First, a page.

What actually bothered me about the book was that it felt washed out, paler, thinner. It was like being in the shower when the hot water starts to run out. It's not cold, exactly, but you remember how warm it was just before.

None of the conflicts grabbed me viscerally. I felt bad for Charlie, but in a passing way. And when his uncle Paton (the most interesting character in the book) begins to exert himself, it was never heroic, or startling, just kind of a relief, that someone in the story seemed to care.

I think another unfairness in my impression is that I read the book out loud. It's a slightly different experience, and some books fare better than others. Jeanne Birdsall's Penderwick books feature very small events writ large in the characters' consciousness. In Nimmo's first Charlie Bone book, somewhat the opposite seems to have happened. Portentous events slip by, unappreciated.

As a wannabe writer, I pay attention to this, which may be why, as a reader, it makes this much difference to me. The kids certainly liked the story, and are looking forward to the next installment.

My older son just woke up and confirmed that he loved the book, and it wasn't boring for a second. So there. 

Wednesday, October 12, 2011

Anne R. Allen's Blog: 12 Dos and Don'ts for Introducing your Protagonist...

For writers, this is worth reading: a short and crisp to-don't list for final-drafting your main character's introduction. I don't just understand the points, I feel them.

Now if only I could write my darned book!

Anne R. Allen's Blog: 12 Dos and Don'ts for Introducing your Protagonist...: I've been dealing with an evil computer virus which first attacked my desktop and now seems to have killed my laptop dead. They're both old ...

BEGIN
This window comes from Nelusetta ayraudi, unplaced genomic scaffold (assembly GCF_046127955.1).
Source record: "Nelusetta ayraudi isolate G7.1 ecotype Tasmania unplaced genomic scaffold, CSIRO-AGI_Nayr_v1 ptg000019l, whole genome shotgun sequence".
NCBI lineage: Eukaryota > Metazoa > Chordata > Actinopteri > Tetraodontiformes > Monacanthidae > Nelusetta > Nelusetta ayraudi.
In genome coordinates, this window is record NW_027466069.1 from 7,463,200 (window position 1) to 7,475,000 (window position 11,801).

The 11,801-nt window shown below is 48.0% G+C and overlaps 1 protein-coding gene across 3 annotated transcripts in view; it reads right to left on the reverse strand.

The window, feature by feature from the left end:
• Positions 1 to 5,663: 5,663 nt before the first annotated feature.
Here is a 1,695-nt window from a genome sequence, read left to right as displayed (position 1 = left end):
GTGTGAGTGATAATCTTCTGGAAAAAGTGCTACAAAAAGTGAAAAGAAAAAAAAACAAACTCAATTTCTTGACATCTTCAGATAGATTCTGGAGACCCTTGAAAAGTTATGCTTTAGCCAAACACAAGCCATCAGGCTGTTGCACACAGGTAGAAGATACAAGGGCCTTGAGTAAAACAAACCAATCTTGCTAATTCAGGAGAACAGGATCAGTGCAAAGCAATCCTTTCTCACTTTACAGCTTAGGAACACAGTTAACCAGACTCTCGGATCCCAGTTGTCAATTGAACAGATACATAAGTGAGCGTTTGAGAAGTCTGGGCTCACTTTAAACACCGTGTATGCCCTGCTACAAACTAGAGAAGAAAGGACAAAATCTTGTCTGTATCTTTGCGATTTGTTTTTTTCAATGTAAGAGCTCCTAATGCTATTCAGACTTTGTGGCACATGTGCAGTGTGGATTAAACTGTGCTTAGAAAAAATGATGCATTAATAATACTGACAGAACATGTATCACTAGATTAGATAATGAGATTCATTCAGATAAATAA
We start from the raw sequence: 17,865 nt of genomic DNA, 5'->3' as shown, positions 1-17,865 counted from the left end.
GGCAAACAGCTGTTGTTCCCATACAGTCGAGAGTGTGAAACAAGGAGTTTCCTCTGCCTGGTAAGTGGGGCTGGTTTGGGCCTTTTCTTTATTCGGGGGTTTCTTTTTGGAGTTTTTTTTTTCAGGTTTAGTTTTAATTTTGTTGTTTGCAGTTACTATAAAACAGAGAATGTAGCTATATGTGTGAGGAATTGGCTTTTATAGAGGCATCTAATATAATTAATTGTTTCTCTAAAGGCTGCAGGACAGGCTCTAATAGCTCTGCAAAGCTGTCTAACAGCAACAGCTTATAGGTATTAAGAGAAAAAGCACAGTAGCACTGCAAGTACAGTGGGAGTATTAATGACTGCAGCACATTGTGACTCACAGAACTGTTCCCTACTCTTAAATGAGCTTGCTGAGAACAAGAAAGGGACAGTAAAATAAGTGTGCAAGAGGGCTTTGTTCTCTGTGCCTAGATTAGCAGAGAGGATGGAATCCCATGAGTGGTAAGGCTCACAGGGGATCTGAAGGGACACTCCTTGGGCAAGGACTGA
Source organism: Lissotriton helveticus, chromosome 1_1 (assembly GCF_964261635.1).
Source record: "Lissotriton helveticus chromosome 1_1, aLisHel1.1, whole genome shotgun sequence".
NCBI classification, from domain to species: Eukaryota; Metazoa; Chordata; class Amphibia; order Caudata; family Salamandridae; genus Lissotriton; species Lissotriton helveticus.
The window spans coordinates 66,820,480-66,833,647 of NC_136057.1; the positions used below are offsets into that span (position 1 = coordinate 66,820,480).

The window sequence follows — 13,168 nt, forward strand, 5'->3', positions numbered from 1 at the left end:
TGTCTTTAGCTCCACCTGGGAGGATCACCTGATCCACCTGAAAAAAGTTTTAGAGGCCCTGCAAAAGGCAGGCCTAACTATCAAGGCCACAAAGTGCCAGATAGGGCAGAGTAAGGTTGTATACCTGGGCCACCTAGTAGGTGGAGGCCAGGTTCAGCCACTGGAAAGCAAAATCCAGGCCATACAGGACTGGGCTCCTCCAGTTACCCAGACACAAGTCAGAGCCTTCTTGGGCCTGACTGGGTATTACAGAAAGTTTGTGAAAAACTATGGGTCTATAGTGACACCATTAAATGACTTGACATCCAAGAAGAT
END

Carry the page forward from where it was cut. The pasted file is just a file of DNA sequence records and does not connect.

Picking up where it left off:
Friday, October 7, 2011

update on no updates (blaming an author)

It's not Lesley Hauge's fault that I haven't written about her rewarding and fast-paced book Nomansland. It's a great read. I am looking forward to the sequel. If you want something postapocalyptic about as fresh and creative as Jeanne du Prau's The City of Ember and its sequels, and are willing to get a little more grown up in the topics and treatment, this is an excellent choice. Big ideas. Absorbing characters. Fast pace. Definite room for sequels.

I can't wait.

But I have to. It's George R. R. Martin's fault. (R. R. = Ronald Reuel?) I am losing sleep over A Game of Thrones. If by any chance you have a vague liking for medievalish fantasy, can handle multiple characters and occasional ladlesful of information (mostly doled out in teaspoons), and if you like losing sleep, this is highly recommended. It's got to be about five times as long as Nomansland, and it's definitely for grown-ups, even though many of the characters are quite young, and they don't get spared.

Come to think of it, that's probably really why it's for adults. It's not the sex, or the violence, or the serious matters of state. It's that kids are in the middle of it, in one way or another. (Kids who do read the book will acquire useful vocabulary, including portcullis, bastard, gremkin, and saddle-sore. Only two of these terms are involved in sex, at least in the first 200 pages.)

Frankly, I picked up Martin's book despite the HBO series advertised on the cover, and I'm dreading seeing the adaptation. (I'm safe for now, mostly because I don't have cable.) The book is so absorbing this far that the drama is almost sure to sicken me with disappointment.

Thursday, October 6, 2011

missing "e" complaint

It's raining.

Herman Cain is the Republican favorite.

Steve Jobs is dead.

What am I complaining about? (Warning: I am about to complain.)